How Animals Use UV Light
Recently, scientific researchers have made the discovery that a variety of animals possess UV vision. This ability is due to the presence of an extra cone cell in the eye that is sensitive to wavelengths of light in the near UV spectrum (300-400nm). Often times, these organisms with the UV sensing cone also have all three of the “visible” light sensing cones and therefore can perceive a whole new dimension of colors. Scientific experiments and photography show that these animals make use of their UV vision and superior color perception when hunting food and mating thus explaining the fact that evolution has preserved these traits over millions of years.
We rely heavily on all our senses in everyday life. Of particular importance is the sense of sight. Every day, we humans depend on our eyes to perceive the light around us in order to gather information about the presence, size, and color of objects. As the most highly evolved organisms on our plant, it is understandable that we consider our vision to be among the best of all these organisms. In our own superiority, we have even classified the light on the electromagnetic spectrum that we can see as “visible” light and implied
that all the other light is “invisible” However, many other animals including birds and
certain insects, have both the ability to detect near UV light and the ability to differentiate far more colors that we can. Many birds and insects have this ability due to the presence
of a fourth cone in their eyes, specifically sensitive to the UV wavelengths. They have acquired this evolutionary adaptation due to its importance in mating rituals and food gathering.
II. Origination of UV light
The sun is the earth’s primary source of light
Before the sense of sight can activate, there must be a light source present. In this case, the sun serves as Earth’s primary provider of light. The sun generates light through the process of incandescence, which is the emission of a broad spectrum of electromagnetic radiation through heat. This spectrum of radiation depends on the temperature of the source. As shown in the curve below, higher temperatures lead to a greater percentage of higher energy photons (such as those in the visible and UV spectrum) being emitted.
Plank’s Curve for Black Body radiation
Most objects are not hot enough to emit visible light and can only emit Infrared radiation (which is felt as heat). However, the sun’s temperatures are high enough to generate very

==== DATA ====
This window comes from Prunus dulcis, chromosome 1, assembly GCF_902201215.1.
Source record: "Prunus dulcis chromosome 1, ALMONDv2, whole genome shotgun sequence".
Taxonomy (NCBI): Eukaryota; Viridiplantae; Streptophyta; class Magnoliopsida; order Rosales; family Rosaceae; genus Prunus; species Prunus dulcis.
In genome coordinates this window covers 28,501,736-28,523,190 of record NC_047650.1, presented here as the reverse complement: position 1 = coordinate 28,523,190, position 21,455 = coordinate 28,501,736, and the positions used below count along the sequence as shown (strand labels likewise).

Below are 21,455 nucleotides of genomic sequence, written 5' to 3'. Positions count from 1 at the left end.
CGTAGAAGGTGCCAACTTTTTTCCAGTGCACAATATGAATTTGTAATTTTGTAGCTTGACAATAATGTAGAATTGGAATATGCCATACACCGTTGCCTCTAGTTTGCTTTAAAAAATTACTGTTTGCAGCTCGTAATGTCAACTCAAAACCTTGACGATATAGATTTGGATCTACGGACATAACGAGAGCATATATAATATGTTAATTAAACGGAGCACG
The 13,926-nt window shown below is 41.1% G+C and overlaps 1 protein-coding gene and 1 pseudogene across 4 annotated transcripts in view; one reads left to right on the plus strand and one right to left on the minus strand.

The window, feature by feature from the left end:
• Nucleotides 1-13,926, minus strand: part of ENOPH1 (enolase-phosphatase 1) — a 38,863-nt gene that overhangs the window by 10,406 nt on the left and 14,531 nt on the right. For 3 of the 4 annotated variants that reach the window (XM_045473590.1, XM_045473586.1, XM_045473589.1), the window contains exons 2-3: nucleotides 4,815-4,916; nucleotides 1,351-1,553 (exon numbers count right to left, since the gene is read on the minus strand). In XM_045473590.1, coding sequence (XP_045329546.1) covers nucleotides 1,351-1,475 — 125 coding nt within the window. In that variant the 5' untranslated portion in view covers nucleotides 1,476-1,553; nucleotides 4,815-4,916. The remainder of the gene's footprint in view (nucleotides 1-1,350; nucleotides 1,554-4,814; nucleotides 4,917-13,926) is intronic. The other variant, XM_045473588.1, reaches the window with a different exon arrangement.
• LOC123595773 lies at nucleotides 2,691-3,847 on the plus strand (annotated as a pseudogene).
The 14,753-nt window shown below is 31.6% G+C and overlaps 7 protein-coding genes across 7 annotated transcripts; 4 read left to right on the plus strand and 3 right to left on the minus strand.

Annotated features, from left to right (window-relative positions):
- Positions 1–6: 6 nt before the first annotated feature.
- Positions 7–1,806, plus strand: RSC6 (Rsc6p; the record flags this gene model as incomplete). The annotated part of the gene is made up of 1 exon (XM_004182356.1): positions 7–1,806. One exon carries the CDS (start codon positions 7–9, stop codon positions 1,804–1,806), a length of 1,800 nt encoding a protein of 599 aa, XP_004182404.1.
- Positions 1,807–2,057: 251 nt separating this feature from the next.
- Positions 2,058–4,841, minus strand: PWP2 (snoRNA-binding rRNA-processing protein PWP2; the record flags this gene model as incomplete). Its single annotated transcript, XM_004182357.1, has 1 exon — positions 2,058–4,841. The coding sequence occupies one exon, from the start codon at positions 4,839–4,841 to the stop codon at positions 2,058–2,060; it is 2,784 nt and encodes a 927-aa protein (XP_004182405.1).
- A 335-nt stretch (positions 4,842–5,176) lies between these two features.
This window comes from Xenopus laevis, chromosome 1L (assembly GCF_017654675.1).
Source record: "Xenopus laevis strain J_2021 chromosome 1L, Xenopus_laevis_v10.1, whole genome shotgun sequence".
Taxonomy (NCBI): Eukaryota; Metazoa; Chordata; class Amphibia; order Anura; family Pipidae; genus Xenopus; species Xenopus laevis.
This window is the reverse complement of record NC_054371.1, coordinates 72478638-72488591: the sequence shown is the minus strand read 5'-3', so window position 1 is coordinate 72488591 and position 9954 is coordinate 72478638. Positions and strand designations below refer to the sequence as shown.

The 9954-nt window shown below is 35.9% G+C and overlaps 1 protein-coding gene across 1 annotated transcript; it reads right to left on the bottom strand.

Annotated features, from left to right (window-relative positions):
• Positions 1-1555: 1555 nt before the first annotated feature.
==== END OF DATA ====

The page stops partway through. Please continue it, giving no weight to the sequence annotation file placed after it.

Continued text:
high energy photons (including harmful gamma and X-rays) as well as visible and UV light. Fortunately, the atmosphere shields us from the worst of the radiation, so the strongest forms of radiation to reach the earth in significant quantities are visible light and near UV light. These relatively strong forms of radiation are ultimately what animal eyes utilize for sight.
III. The Sense of Sight
A cross section of the retina showing rod cells, cone cells, and the intermediate molecules that help transmit signals to the brain and are responsible for our sight.
Despite the fact that our eyes may not be the best in the animal kingdom, our sense of sight is still a complex and important adaptation that requires intricate coordination between our eyes and our brain. The eye itself is the organ that traps energy from light and conveys the information it receives to our brain. Photons of light enter our eyes through the pupil and get focused by the lens onto the retina, which contains all the light sensing cells, in the back of the eye. These light sensing cells are broken up into two categories, cone and rod cells. Both cells are similar in structures, containing “photosensitive pigments [which] are composed of a form of Vitamin A, the
chromophore, and a membrane protein called opsin,” (“An Introduction to the Biology of
Vision”, McIlwain, 1996, 67). The following picture illustrates the photopigment
complex, and its constituent molecules, in more detail.
This complex plays a very crucial role in the transfer of energy from light into a signal that our mind receives and interprets as sight. “When the 11-cis isomer of retinaldehyde
(11-cis retinal) absorbs a single photon, it is isomerized to the all-trans form…[This
change] converts the opsin to an activated state,” (McIlwain, 1996, 67). Obviously, the all-trans form is at a higher energy level than the 11-cis form. However, this difference in energy is a specific amount. In order to change the molecular structure of 11-cis in such a way, a very specific quanta of energy is required. This quanta of energy is conveniently provided by a photon of light. The energy contained in the photon is
inversely proportional to its wavelength. As a result, the photon must have a specific wavelength of light and this wavelength happens to fall in the visible spectrum.
Once the initial activation of opsin occurs, the photoreceptor must then activate as well and convey its message to the brain. This process occurs when the activated photopigment “converts the protein transducin (T) to its active form (T*), [which then] activates phosphodoiesterase (PDE*), [which converts] cGMP to GMP.” The decrease of “cGMP concentrations closes the cation channels…hyperpolarizing the photoreceptor
and slowing transmitter release,” (McIlwain, 1996, 68). This complex process of one molecule activating other ultimately “leads to the activation of the retinal neurons, one set of which fires impulses in the optic nerve, conveying information to the brain,” (“What
Birds See”, Scientific American, July, 2006, Goldsmith, 71). Once the brain receives such information, it can begin to put together a picture of the surrounding world.
However, not all photoreceptors perform the same roles. Due to some structural and molecular differences, certain photoreceptors will absorb different wavelengths and intensities of light and convey different messages to the brain. The two major classes of photoreceptors are rod and cone cells, aptly names for the difference in structure. Rod cells focus on absorbing light at lower intensities and medium wavelengths. These cells are responsible for our night vision. On the other hand, cone cells absorb varying wavelengths of light across the visible spectrum. These cone cells are differentiated by their “opsin-Vitamin A photopigments [each of which has a] characteristic absorption profile,” (Nature, Neurobiology: Bright Blue Times, Foster). In other words, certain cones are sensitive to specific wavelengths of light (be it long, medium, or short wavelengths). These cones are responsible for our color vision.